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Listed as one of the best crime novels of the year by The Guardian (UK), this is historical fiction at its best. So thoroughly researched and evocatively written you can feel and smell London - in particular the Marshalsea debtors' prison - of 1727. This rip roaring tale does not give us the sentimental Marshalsea of Dickens' Little Dorit but something entirely more brutal, corrupt and festering in its insidious detail. Any fans of David Liss' Benjamin Weaver series will love this.
A magical and haunting book about a young bride who is given a miniature model of her house that predicts the future. Set in a vividly-drawn Golden Age Holland and with writing so beautiful it will make you cry, this is a perfect book to transition out of beach reading.
I'm always impressed when author write as something very different from themselves, especially in first person narrative. Like male actors who played Viola or Rosalind in Shakespeare's time, Hunt is a man writing as a woman who is pretending to be a man. The conceit is based on real history: hundreds of women who disguised themselves as men so they could fight in the Civil War. The voice is lyrical, melodic and authentic. As a special bonus, we’ve arranged a dinner with the author on September 21.
When Ellie's grandfather develops an anti-aging potion that turns him into a 13-year-old boy, she acquires a new housemate, plots the rescue of a prized jellyfish, and learns what it means to be a scientist.
Brown Girl Dreaming is SUCH a wonderful, atmospheric book. I really learned to value poetry as a means to create a nuanced world, rich with detail, yet spare in words. I wanted to stay with her and never leave because she has created a living, breathing childhood. Not to be missed.
Boy Nobody doesn't have a name. He has an alias. He doesn't have a family. He has the Program. He doesn't have a dream. He has a mission. But when Boy is assigned to kill the mayor of New York City, something changes. As he gets closer to the mayor's family, he begins to wonder about his life before the Program...and the possibility of a normal future. But does he want the truth badly enough to sabotage the mission and risk the wrath of the Program? I Am the Weapon is a whip-smart, gripping, fast-paced thriller perfect for fans of Alex Rider and Maximum Ride."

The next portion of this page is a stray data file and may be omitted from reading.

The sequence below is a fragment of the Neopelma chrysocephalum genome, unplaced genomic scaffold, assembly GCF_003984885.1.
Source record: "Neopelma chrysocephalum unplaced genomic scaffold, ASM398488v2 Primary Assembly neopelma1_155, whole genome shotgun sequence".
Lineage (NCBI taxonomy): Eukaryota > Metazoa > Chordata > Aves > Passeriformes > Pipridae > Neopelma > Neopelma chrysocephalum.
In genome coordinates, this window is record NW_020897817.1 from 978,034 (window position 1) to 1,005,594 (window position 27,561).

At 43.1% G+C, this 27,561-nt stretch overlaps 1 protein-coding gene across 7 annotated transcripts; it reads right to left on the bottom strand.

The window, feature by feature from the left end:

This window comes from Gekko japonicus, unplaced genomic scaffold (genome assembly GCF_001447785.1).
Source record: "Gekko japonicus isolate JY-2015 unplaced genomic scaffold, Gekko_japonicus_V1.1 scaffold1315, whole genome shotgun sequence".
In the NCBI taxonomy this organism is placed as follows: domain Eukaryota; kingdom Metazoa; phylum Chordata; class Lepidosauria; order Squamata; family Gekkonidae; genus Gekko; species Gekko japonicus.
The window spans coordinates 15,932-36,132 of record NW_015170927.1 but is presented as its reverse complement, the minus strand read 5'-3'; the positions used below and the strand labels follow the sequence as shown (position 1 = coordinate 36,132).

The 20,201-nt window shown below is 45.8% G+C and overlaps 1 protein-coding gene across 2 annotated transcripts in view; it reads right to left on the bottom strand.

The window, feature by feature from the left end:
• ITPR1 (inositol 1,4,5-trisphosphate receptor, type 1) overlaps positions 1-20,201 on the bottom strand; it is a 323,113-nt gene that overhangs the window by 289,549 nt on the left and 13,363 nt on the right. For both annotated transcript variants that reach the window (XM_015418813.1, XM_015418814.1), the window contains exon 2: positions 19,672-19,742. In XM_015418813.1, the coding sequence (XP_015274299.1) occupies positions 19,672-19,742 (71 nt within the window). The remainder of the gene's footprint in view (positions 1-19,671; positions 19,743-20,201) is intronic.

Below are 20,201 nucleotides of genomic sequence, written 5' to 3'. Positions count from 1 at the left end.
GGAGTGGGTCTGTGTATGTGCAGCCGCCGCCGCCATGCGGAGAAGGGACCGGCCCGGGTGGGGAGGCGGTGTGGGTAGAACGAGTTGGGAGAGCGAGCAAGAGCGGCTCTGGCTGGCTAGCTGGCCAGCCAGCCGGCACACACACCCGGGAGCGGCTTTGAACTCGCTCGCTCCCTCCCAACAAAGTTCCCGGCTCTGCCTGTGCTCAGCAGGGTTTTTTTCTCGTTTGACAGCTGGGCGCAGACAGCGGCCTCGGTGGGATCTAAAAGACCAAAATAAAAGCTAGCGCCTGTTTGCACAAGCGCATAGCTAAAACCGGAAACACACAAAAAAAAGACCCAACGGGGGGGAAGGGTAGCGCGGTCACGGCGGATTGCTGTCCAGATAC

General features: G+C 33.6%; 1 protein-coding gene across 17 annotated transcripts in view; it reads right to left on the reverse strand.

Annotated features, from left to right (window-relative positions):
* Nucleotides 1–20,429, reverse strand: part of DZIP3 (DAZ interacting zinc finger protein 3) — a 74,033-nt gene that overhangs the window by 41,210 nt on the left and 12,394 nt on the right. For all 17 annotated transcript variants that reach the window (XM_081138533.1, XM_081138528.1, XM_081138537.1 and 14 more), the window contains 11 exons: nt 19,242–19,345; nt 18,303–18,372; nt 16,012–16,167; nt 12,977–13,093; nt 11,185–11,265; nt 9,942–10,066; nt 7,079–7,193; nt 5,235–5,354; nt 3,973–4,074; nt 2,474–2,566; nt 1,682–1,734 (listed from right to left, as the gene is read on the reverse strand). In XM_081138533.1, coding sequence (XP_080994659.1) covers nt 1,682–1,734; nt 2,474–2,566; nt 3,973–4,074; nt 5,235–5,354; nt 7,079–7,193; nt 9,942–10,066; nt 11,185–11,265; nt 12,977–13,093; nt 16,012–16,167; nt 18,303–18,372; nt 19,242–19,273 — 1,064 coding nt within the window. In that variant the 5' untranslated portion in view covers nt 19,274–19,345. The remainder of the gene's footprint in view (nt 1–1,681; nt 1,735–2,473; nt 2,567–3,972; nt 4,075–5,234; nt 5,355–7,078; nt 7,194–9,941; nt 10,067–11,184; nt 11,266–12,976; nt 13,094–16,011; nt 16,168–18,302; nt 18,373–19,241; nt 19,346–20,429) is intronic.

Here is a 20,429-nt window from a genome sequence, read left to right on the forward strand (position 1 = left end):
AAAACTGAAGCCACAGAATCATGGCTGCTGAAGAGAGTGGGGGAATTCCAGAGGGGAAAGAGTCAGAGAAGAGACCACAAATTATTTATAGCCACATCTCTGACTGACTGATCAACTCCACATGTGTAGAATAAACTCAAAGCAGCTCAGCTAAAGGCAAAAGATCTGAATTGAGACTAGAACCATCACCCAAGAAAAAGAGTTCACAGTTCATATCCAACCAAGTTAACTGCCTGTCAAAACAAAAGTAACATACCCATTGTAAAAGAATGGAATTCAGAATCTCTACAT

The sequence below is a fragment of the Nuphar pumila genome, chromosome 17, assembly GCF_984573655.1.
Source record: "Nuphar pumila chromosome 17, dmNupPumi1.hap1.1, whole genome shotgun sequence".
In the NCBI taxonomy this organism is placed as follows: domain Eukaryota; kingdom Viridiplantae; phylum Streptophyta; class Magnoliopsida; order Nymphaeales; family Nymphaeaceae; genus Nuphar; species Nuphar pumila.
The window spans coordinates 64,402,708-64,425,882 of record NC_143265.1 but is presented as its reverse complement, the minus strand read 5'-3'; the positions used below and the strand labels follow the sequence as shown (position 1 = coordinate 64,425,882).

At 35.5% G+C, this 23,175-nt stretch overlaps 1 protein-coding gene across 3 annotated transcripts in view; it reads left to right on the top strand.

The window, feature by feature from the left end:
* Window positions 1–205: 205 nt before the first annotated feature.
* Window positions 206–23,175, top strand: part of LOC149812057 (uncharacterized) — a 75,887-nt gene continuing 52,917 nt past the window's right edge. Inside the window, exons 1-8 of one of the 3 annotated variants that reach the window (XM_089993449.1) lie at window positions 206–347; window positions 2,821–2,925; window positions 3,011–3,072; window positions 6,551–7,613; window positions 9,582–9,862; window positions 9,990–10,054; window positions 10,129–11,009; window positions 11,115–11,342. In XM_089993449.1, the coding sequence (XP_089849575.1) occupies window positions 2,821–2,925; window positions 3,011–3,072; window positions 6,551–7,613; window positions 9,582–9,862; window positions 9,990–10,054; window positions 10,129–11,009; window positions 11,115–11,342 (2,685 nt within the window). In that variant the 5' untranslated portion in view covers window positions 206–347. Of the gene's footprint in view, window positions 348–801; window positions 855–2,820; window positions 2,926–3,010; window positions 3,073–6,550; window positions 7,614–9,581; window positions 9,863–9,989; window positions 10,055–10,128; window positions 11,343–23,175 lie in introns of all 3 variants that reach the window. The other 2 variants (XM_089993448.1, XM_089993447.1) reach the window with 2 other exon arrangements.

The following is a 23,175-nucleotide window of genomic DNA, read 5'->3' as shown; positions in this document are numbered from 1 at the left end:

Two dads, four brothers, and a fair bit of chaos keep the Fletcher family going. From school (Eli was excited about his gifted program until he got there) to crotchety neighbors (who have some good stories) to holidays (especially Halloween), join them for a busy year.
Gill goes beyond a simple biography of Florence Nightingale to take in the whole extended family, part of the wealthy community of reformers that drove England in the 19th century. The story itself is great, but if you're a fan of detail, read to the end: the notes are almost better than the narrative.
Astrid desperately wants to confide in someone, but her parents aren't the sort of people who you can turn to when you might be falling in love. Instead she watches planes fly overhead and asks questions of the passengers: Did you guys know there's a wrong side and a right side? What do I do now? Why does everything come with a strict definition? Fans of John Green will love this complex novel about a girl struggling to break free from societal expectation.Rebecca
This is a perfect example of a picture book that is appropriate for older readers. Peter Sis tells the story of the life of Antoine de Saint-Exupery, both in extraordinary pictures, and text. Get comfortable and spend time with this incredibly interesting book about an incredibly interesting person. You won’t be sorry.
Jennifer Strange, the no nonsense manager of Kazam employment agency for magicians, her burnt orange VW bug, and her pet quarkbeast (equal parts knife drawer, kitchen blender, and Labrador) have to find a way to save the last dragon of the Ununited Kingdoms from the prophesied last dragonslayer...which might just be Jennifer herself. Terry Pratchett and Douglas Adams for a younger set.
A compelling mystery that blends contemporary and historical fiction, Conversion draws from true events both recent and far past. Parallel stories of the Salem witch hysteria and a mysterious illness sweeping through high school senior Colleen's prestigious Catholic school combine to form an absorbing narrative that is chilling, satirical, and at times funny, keeping the reader second guessing what's really going on all the way through.
‘Somewhere on the border of Burma and India...carved on a giant teak tree, are the words BANDOOLA BORN 1897, KILLED IN ACTION 1944.’ Billy Williams, the war hero known as Elephant Bill, said elephants made him a better man. He loved and trained them, worked beside them as they carried supplies, built bridges, and transported the sick through WW1 in Burma, and especially mourned Bandoola’s death as an old friend. ELEPHANT COMPANY is an inspirational war epic; part history, part wildlife adventure, and part biography – all of it poignant and fascinating.